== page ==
Just like in Iowa, Hillary loses to Rudy and McCain but beats Romney. And just like in Iowa, Obama beats them all. Edwards doesn't run as strong in New Hampshire as in Iowa - no surprise there - but he still manages a dead heat against McCain and Giuliani and handily beats Romney. So even though Hillary is clinging to a lead at the top of the field, she's once again giving off the "unelectable" vibe in comparison to her two most serious primary challengers. [E.A.]
P.S.: In light of these poll results, doesn't Dick Morris' theory--that if Obama now doesn't run he'll have done Hillary a favor by clearing the field--have a couple of holes: 1) Obama hasn't cleared Edwards out; and 2) If Obama decides not to run early next year, and Hillary's still this weak, there will be plenty of time for new challengers to jump in. ... P.P.S.: Why does Massachusetts' governor Mitt Romney do so poorly in 'neighboring New Hampshire'? 12:32 P.M. link
The question now is does Obama have any hope of raising money? I don't think he'll raise it out of the New York people, I don't think he's going to raise it out the Hollywood people, so where's the money going to come from for Barack Obama? [E.A.]
That's right, a charismatic black Iraq war opponent has no appeal out here! As always, the entertainment community demands more policy details! ... P.S.: Hello? Juan? You're making Lawrence O'Donnell look like Edgar Cayce! "Hollywood people" will obviously swoon for Obama at least as easily as any other Democratic constituency. ... P.P.S.: Remember when Joe Lieberman was briefly said to be through, after his primary loss, because he wasn't going to be able to raise money? 12:53 A.M. link
kf's First Law of Journalism, Rigorously Applied: If, as Lawrence Kudlow claims, "the Fed has vanquished inflation," why do all the fancy restaurants that used to cost $75 for two now routinely top $100? When the rich-who-are-getting-richer bid up prices, doesn't that count? Just asking. ... P.S.: The food I've gotten for $100 seemed to taste better than the old $75 food. Maybe the statisticians take that into account. ... Update: Alert reader G.J. suggests fancy restaurants are simply victims of Baumol's Disease--they're a labor intensive business that's seen few gains in productivity. But in the rest of the economy productivity improvements could still be driving down prices. Good point. ... 12:15 A.M. link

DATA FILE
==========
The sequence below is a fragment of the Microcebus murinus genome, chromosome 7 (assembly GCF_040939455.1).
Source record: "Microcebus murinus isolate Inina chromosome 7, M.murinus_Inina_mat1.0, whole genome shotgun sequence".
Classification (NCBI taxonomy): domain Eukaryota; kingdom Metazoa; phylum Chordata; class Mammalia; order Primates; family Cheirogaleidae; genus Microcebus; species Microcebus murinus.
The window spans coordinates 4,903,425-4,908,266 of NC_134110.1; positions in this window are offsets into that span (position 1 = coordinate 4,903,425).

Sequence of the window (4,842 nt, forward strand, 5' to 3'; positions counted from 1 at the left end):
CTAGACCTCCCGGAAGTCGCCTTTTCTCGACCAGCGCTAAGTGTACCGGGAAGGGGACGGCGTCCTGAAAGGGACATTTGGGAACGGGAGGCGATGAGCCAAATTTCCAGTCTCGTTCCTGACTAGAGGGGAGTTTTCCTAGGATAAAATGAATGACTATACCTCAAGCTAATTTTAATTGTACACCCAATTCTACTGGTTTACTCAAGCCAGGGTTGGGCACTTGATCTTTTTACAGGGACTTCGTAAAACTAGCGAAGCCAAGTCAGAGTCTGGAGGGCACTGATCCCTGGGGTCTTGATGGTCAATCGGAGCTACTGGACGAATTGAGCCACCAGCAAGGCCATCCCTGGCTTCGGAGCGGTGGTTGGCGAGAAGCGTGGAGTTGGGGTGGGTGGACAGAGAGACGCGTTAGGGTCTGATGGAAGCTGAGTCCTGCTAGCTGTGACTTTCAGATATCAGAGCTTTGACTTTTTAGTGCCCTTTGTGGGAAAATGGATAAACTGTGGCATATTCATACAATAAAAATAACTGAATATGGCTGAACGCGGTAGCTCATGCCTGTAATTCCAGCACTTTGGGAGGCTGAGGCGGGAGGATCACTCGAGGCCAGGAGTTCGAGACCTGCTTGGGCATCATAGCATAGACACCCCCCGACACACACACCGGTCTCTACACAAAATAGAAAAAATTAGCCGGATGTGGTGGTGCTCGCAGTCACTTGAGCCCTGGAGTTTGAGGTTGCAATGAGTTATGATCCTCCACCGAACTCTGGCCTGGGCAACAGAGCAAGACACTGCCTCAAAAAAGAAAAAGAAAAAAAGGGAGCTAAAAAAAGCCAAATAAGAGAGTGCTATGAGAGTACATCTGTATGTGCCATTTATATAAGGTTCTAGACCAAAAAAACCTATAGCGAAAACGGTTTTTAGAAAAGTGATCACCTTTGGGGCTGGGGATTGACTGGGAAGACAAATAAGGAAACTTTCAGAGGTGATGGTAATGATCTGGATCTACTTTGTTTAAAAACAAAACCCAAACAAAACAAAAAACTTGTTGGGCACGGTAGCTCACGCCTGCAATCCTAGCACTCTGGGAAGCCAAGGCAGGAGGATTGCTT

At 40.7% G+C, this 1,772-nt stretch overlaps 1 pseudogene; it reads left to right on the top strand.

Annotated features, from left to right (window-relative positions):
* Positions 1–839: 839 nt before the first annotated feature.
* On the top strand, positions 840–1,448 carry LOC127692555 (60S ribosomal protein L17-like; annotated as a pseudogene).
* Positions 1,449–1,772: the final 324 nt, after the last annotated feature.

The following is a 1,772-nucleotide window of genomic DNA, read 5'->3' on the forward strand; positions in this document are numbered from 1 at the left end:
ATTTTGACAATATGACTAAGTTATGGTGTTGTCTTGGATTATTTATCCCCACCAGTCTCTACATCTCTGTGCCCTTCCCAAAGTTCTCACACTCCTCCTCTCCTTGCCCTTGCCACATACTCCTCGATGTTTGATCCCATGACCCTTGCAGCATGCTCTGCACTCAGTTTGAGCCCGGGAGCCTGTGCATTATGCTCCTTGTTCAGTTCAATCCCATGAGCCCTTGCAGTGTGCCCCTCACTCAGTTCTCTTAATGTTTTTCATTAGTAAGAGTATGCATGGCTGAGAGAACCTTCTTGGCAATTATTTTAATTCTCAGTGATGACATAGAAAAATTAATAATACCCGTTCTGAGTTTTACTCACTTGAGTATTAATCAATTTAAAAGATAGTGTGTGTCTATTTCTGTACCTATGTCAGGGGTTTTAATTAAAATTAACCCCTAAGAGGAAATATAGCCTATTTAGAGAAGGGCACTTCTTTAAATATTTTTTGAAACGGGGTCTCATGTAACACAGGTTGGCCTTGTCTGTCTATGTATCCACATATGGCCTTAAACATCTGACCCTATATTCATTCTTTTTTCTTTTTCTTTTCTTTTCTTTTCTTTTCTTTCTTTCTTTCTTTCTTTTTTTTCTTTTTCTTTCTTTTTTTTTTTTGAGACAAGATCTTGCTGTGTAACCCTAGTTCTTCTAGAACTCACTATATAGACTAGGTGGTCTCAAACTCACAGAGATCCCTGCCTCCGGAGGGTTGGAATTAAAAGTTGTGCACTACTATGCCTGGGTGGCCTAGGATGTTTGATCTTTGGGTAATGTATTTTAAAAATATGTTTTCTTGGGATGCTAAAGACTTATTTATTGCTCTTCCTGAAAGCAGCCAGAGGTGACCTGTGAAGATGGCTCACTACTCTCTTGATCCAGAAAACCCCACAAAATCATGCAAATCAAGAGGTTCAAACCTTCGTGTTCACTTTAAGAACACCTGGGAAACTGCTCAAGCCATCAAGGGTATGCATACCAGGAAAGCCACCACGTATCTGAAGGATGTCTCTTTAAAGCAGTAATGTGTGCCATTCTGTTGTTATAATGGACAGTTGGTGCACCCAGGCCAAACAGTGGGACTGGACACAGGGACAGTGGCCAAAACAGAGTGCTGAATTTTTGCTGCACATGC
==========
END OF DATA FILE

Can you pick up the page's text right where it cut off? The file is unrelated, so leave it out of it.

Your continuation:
Saturday, December 23, 2006
Clintonoia Breakdown: Isn't Samuel "Sandy" Berger's explanation for why he snuck classified documents out of the National Archives entirely plausible? Haven't you ever been in a library, reading non-circulating material in an uncomfortable chair under harsh lighting--all the while thinking you could just make sense of it if you could take it home and review it in more familiar surroundings? I faced this dilemma quite frequently at college and law school, and on more than one occasion my reaction was to stuff the papers in my backpack and smuggle them back to my dorm.** You never did that? ...
Sure, the Inspector General's report on Berger's misconduct--obtained and released by Pajamas Media--raises lots of potential questions, some of which are listed by the Pajamas editors here and the Powerliners here. And I yield to noone when it comes to paranoia about possible extralegal skullduggery in the Clinton administration! Well, I yield to only a few. (My bona fides.) It could be Berger was trying to destroy all copies of an early 2000 email that said "Al Qaeda, al Schmaeda. What could they ever do to us?" But if you read through the IG report in a non-paranoid mood and look for facts that are at odds with Berger's plausible 'I-wanted-to-sort-out-this-stuff-at-home explanation,' you won't find much.
I did notice one jarring fact: When Berger is given a second copy of an email he's already taken home--#217--he takes that copy home too. That makes it look like he wanted to remove all copies of #217. But it's also consistent with the familiar last-minute-crammer's habit of wanting to make sure you've scooped up every little bit of material to study during the impending all-nighter. As long as you're stealing stuff, you might as well be comprehensive. Maybe Berger (as he apparently claims) wasn't certain the two copies of #217 were identical.
Meanwhile, in Berger's defense, we learn from the report that he read the documents in an office with an archives employee who was doing his own work, and whom Berger was reluctant to bother. Sounds like exactly the sort of arrangement that would stop me from getting any productive thinking done. Bad Feng Shui! Couple that with a) the requirement that Berger couldn't even remove his own notes from this room and b) Berger's almost certain knowledge that many of the documents subject to these maddening regulations probably shouldn't really be classified in the first place, and you might easily conclude that the IG report does more to back up than to cast doubt on Berger's non-sinister explanation.